In other news, our girl is moving to a new school and we couldn’t be happier. To make a long story short, where she has been going is no longer reliable. More importantly, Esther is older now and she needs more activities and stimulation throughout the day. We don’t need her to learn how to play the 16th Concerto, but she does need to start building her social muscles and learning how to work in groups. The new school is all about learning through moving and playing which is in line with our belief structure.  We are very excited for this new chapter, but it comes with a high price tag. So, if Jim and I start looking all slim and trim I can assure you it’s not because we went on some new diet and started working out. It will be because we had to slash our grocery budget by 95% (:

Is this what they meant by “sacrifices” when you become a parent?

Well, just wanted to pop in to let you know we’re still moving and shaking over at the Andrews household. I won’t let so much time pass next time.

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Before I became a Mom, I slept all night. The type of sleep I’d imagine bears experience while hibernating all winter long. I could place my head on a pillow and leave all my worries on the nightstand to (maybe) be dealt with the next day.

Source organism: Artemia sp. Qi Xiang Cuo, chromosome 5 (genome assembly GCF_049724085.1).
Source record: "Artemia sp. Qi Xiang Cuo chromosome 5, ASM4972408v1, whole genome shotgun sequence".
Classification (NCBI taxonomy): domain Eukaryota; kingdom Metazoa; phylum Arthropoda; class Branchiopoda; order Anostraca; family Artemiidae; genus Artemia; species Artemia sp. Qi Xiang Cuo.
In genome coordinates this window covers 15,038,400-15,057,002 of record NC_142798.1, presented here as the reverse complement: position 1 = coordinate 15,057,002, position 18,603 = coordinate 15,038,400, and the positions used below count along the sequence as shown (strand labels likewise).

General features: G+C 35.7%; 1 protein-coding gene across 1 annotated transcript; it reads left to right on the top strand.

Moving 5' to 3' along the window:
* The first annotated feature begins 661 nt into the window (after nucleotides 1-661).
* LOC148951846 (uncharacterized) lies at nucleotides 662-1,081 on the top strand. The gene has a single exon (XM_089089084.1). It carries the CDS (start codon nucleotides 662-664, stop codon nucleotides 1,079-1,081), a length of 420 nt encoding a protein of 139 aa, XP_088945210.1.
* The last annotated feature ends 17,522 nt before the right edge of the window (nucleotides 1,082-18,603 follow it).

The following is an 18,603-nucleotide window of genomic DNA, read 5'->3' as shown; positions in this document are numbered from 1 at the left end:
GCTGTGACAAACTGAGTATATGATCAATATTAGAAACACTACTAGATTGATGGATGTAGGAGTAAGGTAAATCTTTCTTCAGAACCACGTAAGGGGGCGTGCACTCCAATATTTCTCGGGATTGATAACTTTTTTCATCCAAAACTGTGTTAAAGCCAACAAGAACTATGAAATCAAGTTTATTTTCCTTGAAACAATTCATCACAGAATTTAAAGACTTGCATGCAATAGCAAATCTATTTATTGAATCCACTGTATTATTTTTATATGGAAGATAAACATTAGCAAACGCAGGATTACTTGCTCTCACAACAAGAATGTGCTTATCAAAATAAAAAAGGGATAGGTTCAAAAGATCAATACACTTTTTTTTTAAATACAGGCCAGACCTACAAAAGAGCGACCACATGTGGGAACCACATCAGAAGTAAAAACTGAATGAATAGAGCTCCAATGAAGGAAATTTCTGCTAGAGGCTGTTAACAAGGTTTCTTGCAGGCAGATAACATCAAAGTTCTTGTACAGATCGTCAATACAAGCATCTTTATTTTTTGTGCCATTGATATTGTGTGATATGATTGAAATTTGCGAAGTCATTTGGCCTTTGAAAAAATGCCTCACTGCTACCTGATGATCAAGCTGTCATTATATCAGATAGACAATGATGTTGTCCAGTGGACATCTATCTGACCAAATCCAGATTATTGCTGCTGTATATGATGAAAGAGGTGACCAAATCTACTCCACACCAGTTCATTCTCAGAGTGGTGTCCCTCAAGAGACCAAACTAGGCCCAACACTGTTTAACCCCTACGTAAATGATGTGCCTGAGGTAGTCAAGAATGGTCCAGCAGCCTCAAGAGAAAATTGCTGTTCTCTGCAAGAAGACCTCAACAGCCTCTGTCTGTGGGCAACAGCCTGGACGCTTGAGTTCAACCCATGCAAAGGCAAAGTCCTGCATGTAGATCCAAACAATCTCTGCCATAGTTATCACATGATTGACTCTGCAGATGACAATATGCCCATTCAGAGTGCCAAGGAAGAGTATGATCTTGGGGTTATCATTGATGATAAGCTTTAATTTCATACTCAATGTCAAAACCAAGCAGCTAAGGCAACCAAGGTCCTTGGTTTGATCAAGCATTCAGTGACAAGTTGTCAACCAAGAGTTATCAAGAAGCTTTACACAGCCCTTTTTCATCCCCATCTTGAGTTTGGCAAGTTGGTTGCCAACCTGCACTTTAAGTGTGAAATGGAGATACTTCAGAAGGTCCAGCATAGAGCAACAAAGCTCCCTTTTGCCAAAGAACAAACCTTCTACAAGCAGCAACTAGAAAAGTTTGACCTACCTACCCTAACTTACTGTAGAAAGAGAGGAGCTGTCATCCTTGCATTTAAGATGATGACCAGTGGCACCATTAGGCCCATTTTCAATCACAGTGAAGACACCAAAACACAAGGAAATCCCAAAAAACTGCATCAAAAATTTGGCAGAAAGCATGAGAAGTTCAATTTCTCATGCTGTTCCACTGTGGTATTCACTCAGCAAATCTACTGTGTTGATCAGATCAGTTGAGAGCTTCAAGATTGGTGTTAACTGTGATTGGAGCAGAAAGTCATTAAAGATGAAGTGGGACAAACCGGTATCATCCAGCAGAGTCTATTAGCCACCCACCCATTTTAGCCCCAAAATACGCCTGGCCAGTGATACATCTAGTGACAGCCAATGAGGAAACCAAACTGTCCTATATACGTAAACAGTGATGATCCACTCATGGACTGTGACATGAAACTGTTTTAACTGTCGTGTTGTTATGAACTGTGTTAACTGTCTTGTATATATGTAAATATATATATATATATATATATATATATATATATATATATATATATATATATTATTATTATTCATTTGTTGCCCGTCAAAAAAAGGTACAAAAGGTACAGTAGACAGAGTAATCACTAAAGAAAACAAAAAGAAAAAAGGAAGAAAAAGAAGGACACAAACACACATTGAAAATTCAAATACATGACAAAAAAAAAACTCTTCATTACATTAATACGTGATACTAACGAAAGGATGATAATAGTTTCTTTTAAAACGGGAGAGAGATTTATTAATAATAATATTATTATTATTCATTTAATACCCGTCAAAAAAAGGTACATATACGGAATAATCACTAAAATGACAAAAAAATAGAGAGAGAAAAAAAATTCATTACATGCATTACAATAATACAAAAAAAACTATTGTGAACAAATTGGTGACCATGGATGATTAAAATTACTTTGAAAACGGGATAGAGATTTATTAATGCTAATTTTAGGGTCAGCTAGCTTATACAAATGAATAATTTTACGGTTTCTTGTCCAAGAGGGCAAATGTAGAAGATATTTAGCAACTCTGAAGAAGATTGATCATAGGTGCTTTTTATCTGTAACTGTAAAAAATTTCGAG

Before I became a Mom, I had an expendable income. I could spend it on whatever I wanted and didn’t need- shoes, Happy Hours, concerts and pedicures.

 

Before I became a Mom, I had weekends. The days you could sleep in, see movies, meet up with friend on a whim.

 

Now that I’m a Mom, I don’t sleep all night. I enjoy the kind of nights when my baby is restless and needs me.  We sometimes snuggle while having sleepovers on the floor in her room, her little body pressed up against mine- my face in her curls. It’s not the “dead to the world” kind of sleep, it’s the “envelope yourself in this moment” blissful sleep.

 

Now that I’m a Mom, most of our money goes to daycare. I don’t always get to buy a new wardrobe every season, but I get to go shopping with my girl and pick out clothes for her and hold them up and hear her say, “ooohhh priddy”.  It’s my favorite song.

 

Now that I’m a Mom, my weekends are days I get to be with my little family. Cherished time away from the grind to slow down and drink it in. I don’t sleep in because there’s fun to be had eating imaginary things my daughter hands to me or reading her favorite book for the 2,047th time.

 

Now that I’m a Mom I have a broken heart. The one I had was not big enough to hold the love I have for my child. It is raw with the realization that I’m forever exposed to the unknown and knowledge that I won’t always be able to protect her from the falls, the skinned knees, the sting of rejection and the bruises failure leaves behind. I won’t be able to shield her from the sorrows from loss and missed opportunities or the pain of her own broken heart if she becomes a mother someday.

 

Before I was a Mom I wondered about God- or whatever you conceive God to be.

Now that I’m a Mom, I’m sure of it, “…a gift so great is only one God could create.”

 

Thank you, Esther, for choosing me. I am proud to be your momma.

 

Happy Mother’s Day to all the Moms.Image